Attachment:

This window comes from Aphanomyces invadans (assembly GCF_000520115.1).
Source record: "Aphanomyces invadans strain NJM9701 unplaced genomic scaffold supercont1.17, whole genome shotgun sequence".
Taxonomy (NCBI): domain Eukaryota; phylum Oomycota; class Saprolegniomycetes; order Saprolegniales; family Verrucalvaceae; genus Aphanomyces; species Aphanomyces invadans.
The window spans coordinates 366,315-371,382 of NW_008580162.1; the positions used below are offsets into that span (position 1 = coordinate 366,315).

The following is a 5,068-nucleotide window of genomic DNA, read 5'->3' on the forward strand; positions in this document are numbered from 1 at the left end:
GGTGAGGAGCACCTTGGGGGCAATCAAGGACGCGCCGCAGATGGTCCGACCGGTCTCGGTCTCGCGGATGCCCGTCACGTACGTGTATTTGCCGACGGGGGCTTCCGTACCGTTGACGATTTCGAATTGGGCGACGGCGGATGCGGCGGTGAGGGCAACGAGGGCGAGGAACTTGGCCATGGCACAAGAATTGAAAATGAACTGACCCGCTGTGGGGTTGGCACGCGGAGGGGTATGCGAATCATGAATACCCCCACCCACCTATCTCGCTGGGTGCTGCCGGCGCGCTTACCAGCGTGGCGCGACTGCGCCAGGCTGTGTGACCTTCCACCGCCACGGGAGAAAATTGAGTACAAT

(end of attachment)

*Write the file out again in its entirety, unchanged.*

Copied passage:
This window comes from Aphanomyces invadans (assembly GCF_000520115.1).
Source record: "Aphanomyces invadans strain NJM9701 unplaced genomic scaffold supercont1.17, whole genome shotgun sequence".
Taxonomy (NCBI): domain Eukaryota; phylum Oomycota; class Saprolegniomycetes; order Saprolegniales; family Verrucalvaceae; genus Aphanomyces; species Aphanomyces invadans.
The window spans coordinates 366,315-371,382 of NW_008580162.1; the positions used below are offsets into that span (position 1 = coordinate 366,315).

The following is a 5,068-nucleotide window of genomic DNA, read 5'->3' on the forward strand; positions in this document are numbered from 1 at the left end:
GGTGAGGAGCACCTTGGGGGCAATCAAGGACGCGCCGCAGATGGTCCGACCGGTCTCGGTCTCGCGGATGCCCGTCACGTACGTGTATTTGCCGACGGGGGCTTCCGTACCGTTGACGATTTCGAATTGGGCGACGGCGGATGCGGCGGTGAGGGCAACGAGGGCGAGGAACTTGGCCATGGCACAAGAATTGAAAATGAACTGACCCGCTGTGGGGTTGGCACGCGGAGGGGTATGCGAATCATGAATACCCCCACCCACCTATCTCGCTGGGTGCTGCCGGCGCGCTTACCAGCGTGGCGCGACTGCGCCAGGCTGTGTGACCTTCCACCGCCACGGGAGAAAATTGAGTACAAT